The 16th Non-Aligned Movement (NAM) summit opened on Sunday in Iran, with two-thirds of the world’s governments gathering in the Iranian capital. The NAM, since the 1980s, has been notably adrift. The debt crisis of the 1980s and the emergence of US primacy after the fall of the USSR at the end of the decade created a major crisis in the Global South. As the states of the South became to seek new alignments with the North out of economic needs or political ambitions, the agenda of the NAM fell by the wayside.A combination of the cowboy wars led by the US and NATO (since the Bush administration) and the financial crisis (since 2007) alongside the economic rise of China and India has, however, given a boost to the aspiration of the NAM.
The assertions of the BRICS (Brazil, Russia, India, China, South Africa) in the 2012 Delhi Declaration and the solidarity of the South at UNCTAD XIII in Doha in April of this year underlined the emergence of this new confidence.

The South’s mood has been further enlivened over the past five years by the emergence of popular movements that oppose neoliberalism and imperialism. Their first stand was in Latin America, where the social and political movements were able to translate their popularity into the electoral domain. Most of the governments south of the Rio Grande River now oppose US primacy. In 2010, these Latin American states created the Community of Latin American and Caribbean States to undercut the formerly US-dominated Organization of American States.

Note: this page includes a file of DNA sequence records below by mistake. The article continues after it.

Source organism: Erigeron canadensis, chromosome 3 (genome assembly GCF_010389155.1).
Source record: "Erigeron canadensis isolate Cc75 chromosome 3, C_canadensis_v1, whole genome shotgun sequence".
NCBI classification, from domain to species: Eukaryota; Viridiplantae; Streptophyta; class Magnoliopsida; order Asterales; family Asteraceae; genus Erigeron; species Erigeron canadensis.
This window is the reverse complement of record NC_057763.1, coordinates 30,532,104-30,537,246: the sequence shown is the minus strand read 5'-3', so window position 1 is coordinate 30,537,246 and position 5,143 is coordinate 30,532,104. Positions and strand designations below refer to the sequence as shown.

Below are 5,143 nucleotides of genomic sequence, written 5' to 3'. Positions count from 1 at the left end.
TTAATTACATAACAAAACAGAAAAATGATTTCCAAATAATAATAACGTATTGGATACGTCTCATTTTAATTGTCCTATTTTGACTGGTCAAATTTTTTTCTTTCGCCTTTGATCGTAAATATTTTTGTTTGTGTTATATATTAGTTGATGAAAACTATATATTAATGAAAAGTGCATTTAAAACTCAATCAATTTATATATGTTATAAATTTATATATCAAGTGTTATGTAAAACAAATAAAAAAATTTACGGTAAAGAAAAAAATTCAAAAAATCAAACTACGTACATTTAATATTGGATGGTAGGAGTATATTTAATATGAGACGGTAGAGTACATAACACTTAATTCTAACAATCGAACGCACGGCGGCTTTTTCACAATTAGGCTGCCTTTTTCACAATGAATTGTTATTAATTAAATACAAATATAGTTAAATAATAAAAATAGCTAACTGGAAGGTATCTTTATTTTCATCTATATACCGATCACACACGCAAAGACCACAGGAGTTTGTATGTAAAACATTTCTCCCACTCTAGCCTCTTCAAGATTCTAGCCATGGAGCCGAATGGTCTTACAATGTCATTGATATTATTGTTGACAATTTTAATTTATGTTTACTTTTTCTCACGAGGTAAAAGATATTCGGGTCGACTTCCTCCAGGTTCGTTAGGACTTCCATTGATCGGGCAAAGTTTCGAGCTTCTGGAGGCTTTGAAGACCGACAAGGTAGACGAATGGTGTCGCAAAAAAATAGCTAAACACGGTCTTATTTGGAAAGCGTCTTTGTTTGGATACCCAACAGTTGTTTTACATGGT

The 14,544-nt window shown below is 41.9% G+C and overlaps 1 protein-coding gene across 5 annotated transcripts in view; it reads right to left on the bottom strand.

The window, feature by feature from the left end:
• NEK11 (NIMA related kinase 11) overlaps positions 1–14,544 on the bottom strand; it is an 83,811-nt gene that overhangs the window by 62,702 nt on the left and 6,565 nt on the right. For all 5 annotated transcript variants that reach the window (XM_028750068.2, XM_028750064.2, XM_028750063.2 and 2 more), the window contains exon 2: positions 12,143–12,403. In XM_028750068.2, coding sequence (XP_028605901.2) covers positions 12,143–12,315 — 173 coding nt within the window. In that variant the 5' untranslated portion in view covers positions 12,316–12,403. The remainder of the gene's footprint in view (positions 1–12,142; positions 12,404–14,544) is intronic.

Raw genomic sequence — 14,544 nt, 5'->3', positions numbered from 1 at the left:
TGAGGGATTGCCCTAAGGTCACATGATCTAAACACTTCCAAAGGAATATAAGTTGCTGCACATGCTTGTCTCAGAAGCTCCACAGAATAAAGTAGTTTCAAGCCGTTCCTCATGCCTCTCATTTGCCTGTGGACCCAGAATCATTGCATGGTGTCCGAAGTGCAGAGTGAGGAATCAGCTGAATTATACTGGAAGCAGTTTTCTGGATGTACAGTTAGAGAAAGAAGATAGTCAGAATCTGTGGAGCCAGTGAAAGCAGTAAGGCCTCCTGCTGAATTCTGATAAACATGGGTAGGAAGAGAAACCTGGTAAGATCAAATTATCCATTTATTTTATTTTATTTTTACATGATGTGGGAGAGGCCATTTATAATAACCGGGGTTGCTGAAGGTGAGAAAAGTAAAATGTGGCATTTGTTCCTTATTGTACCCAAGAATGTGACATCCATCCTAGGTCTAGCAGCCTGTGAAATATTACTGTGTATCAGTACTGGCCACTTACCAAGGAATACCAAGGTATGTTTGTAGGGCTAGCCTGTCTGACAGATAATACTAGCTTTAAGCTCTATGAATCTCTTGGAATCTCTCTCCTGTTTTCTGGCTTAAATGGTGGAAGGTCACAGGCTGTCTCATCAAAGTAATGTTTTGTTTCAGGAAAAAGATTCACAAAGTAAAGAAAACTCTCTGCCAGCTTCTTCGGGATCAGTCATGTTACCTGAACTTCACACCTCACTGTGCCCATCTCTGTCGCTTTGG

The Arab Spring of 2011 offered further proof of the new confidence of the people of the ‘South’. Regimes that had given themselves over to pro-Western economic policies and opened their prisons to become the “black sites” of the War on Terror fell like ninepins. If the US had lost Latin America, it was now feared that it would lose the Arab world as well.The Syrian Conundrum

NATO’s war in Libya and the Syrian crisis has afforded the US an opportunity to re-enter the Arab world as a major political player. This is what makes the Syrian crisis so central to the work of the NAM – apart, of course, from the more humane objective, which is to end the violence against the Syrian people. A cynical set of geopolitical calculations has made each side to this conflict take maximum positions, which rendered Kofi Annan’s mission to Damascus impossible.It is essential to create the political context for Lakhdar Brahimi, Annan’s successor, to be able to move an agenda.

One small part of the process to create the policy space for Brahimi has been proposed by Egypt – the Contact Group. The group will include all the major regional players: Egypt, Iran, Saudi Arabia, and Turkey. The NAM meeting was to be the setting to increase confidence for the Contact Group. If the NAM gives its endorsement to this Contact Group, it might be able to create a regional roadmap, allowing Brahimi and the UN to try and find a procedure to end the violence in Syria.